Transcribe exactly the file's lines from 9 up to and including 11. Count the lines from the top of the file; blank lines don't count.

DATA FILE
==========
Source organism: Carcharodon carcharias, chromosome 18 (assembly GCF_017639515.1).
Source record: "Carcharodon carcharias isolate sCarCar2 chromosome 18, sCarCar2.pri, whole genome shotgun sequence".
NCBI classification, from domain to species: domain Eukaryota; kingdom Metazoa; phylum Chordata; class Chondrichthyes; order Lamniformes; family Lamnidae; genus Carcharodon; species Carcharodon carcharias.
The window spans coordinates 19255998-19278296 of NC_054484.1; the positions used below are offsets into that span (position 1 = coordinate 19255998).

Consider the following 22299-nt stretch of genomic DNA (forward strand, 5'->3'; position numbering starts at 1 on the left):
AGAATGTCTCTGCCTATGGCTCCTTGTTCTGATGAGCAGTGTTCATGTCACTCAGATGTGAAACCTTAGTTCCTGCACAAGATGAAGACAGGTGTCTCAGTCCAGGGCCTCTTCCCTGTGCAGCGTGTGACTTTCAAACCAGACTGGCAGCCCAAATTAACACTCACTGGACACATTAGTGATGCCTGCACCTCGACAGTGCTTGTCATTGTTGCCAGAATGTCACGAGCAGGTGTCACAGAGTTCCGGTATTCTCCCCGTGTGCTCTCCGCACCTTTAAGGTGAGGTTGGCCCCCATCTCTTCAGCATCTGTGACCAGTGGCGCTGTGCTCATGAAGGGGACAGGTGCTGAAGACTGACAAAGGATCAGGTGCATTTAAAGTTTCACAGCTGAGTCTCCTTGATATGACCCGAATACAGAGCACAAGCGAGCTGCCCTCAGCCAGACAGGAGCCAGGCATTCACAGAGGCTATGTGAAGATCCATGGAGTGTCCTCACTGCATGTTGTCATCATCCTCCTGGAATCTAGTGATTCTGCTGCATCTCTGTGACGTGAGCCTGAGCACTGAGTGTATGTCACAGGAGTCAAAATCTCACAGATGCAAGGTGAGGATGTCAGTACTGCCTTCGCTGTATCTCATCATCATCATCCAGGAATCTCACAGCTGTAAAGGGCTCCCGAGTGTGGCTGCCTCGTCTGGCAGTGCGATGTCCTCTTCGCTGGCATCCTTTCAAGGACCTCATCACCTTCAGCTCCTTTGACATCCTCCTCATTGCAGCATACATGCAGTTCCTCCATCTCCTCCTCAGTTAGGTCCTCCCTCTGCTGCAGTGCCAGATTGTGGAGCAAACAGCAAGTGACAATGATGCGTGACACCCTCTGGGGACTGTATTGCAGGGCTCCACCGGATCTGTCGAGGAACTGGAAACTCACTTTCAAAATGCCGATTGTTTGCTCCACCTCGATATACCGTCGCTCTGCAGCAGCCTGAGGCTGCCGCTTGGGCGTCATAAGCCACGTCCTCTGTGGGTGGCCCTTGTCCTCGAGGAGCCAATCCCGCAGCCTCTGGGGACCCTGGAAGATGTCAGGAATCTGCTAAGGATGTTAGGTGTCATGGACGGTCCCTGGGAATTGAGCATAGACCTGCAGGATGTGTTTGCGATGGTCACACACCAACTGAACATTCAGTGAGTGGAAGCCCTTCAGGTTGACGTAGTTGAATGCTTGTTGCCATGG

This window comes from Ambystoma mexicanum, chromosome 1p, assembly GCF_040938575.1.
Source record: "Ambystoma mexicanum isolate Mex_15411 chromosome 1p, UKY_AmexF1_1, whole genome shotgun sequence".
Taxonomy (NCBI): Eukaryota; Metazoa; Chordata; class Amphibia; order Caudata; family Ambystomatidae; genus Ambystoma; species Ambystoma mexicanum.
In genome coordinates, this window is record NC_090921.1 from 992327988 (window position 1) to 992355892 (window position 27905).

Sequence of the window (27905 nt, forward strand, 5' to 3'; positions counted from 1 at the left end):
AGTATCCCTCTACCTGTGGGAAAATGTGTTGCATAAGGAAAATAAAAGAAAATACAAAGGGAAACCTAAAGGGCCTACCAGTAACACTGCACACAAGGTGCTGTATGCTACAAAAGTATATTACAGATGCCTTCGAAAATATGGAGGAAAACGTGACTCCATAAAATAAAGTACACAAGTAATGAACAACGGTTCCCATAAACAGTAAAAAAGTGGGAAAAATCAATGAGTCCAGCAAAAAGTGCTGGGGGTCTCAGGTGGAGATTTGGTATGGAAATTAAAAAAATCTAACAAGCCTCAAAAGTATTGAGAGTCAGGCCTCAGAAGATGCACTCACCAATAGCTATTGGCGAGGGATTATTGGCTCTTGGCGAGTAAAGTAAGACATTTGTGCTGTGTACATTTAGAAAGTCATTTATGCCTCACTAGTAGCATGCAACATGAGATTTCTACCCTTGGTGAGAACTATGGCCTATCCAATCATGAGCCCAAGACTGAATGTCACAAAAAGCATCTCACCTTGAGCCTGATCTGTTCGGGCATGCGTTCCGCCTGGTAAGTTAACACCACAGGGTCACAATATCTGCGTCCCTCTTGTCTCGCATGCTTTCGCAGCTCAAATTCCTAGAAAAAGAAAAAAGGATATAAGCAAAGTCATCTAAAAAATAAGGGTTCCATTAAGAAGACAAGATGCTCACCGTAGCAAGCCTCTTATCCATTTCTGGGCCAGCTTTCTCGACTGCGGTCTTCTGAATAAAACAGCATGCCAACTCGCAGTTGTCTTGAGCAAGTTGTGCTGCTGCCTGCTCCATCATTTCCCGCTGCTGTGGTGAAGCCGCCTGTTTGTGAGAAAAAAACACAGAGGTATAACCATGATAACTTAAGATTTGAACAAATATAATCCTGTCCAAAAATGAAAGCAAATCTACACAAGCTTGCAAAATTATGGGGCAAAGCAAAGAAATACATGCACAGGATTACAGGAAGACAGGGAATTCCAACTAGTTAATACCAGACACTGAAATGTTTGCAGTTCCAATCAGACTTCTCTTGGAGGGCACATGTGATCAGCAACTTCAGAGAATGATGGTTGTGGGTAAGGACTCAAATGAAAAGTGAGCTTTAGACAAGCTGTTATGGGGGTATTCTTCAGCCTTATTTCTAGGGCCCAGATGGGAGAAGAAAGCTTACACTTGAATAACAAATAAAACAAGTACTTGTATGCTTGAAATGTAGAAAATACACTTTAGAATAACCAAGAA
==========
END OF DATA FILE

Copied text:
Taxonomy (NCBI): Eukaryota; Metazoa; Chordata; class Amphibia; order Caudata; family Ambystomatidae; genus Ambystoma; species Ambystoma mexicanum.
In genome coordinates, this window is record NC_090921.1 from 992327988 (window position 1) to 992355892 (window position 27905).

Sequence of the window (27905 nt, forward strand, 5' to 3'; positions counted from 1 at the left end):